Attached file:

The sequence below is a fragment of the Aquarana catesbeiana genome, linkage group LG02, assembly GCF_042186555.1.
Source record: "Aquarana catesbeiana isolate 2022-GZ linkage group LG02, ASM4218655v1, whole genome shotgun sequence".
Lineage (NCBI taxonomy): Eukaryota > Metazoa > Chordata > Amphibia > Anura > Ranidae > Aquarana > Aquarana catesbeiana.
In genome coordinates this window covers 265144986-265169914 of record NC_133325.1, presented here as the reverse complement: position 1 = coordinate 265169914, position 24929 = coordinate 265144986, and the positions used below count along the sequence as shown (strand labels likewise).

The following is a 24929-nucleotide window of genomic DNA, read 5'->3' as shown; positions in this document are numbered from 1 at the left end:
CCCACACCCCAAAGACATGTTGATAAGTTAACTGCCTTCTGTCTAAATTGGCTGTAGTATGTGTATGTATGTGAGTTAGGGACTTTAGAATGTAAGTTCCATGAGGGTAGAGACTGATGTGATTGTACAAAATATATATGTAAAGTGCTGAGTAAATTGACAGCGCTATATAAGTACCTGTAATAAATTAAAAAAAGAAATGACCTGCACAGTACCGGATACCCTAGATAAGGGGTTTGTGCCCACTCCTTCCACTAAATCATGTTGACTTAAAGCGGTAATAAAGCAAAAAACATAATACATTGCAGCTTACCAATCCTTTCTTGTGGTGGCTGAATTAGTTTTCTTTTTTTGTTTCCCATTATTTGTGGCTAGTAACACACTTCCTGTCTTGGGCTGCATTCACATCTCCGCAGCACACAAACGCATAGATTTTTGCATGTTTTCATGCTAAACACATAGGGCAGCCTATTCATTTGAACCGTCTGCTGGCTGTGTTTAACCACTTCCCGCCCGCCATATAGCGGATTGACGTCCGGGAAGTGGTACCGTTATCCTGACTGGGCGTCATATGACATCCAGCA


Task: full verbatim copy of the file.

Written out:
The sequence below is a fragment of the Aquarana catesbeiana genome, linkage group LG02, assembly GCF_042186555.1.
Source record: "Aquarana catesbeiana isolate 2022-GZ linkage group LG02, ASM4218655v1, whole genome shotgun sequence".
Lineage (NCBI taxonomy): Eukaryota > Metazoa > Chordata > Amphibia > Anura > Ranidae > Aquarana > Aquarana catesbeiana.
In genome coordinates this window covers 265144986-265169914 of record NC_133325.1, presented here as the reverse complement: position 1 = coordinate 265169914, position 24929 = coordinate 265144986, and the positions used below count along the sequence as shown (strand labels likewise).

The following is a 24929-nucleotide window of genomic DNA, read 5'->3' as shown; positions in this document are numbered from 1 at the left end:
CCCACACCCCAAAGACATGTTGATAAGTTAACTGCCTTCTGTCTAAATTGGCTGTAGTATGTGTATGTATGTGAGTTAGGGACTTTAGAATGTAAGTTCCATGAGGGTAGAGACTGATGTGATTGTACAAAATATATATGTAAAGTGCTGAGTAAATTGACAGCGCTATATAAGTACCTGTAATAAATTAAAAAAAGAAATGACCTGCACAGTACCGGATACCCTAGATAAGGGGTTTGTGCCCACTCCTTCCACTAAATCATGTTGACTTAAAGCGGTAATAAAGCAAAAAACATAATACATTGCAGCTTACCAATCCTTTCTTGTGGTGGCTGAATTAGTTTTCTTTTTTTGTTTCCCATTATTTGTGGCTAGTAACACACTTCCTGTCTTGGGCTGCATTCACATCTCCGCAGCACACAAACGCATAGATTTTTGCATGTTTTCATGCTAAACACATAGGGCAGCCTATTCATTTGAACCGTCTGCTGGCTGTGTTTAACCACTTCCCGCCCGCCATATAGCGGATTGACGTCCGGGAAGTGGTACCGTTATCCTGACTGGGCGTCATATGACATCCAGCA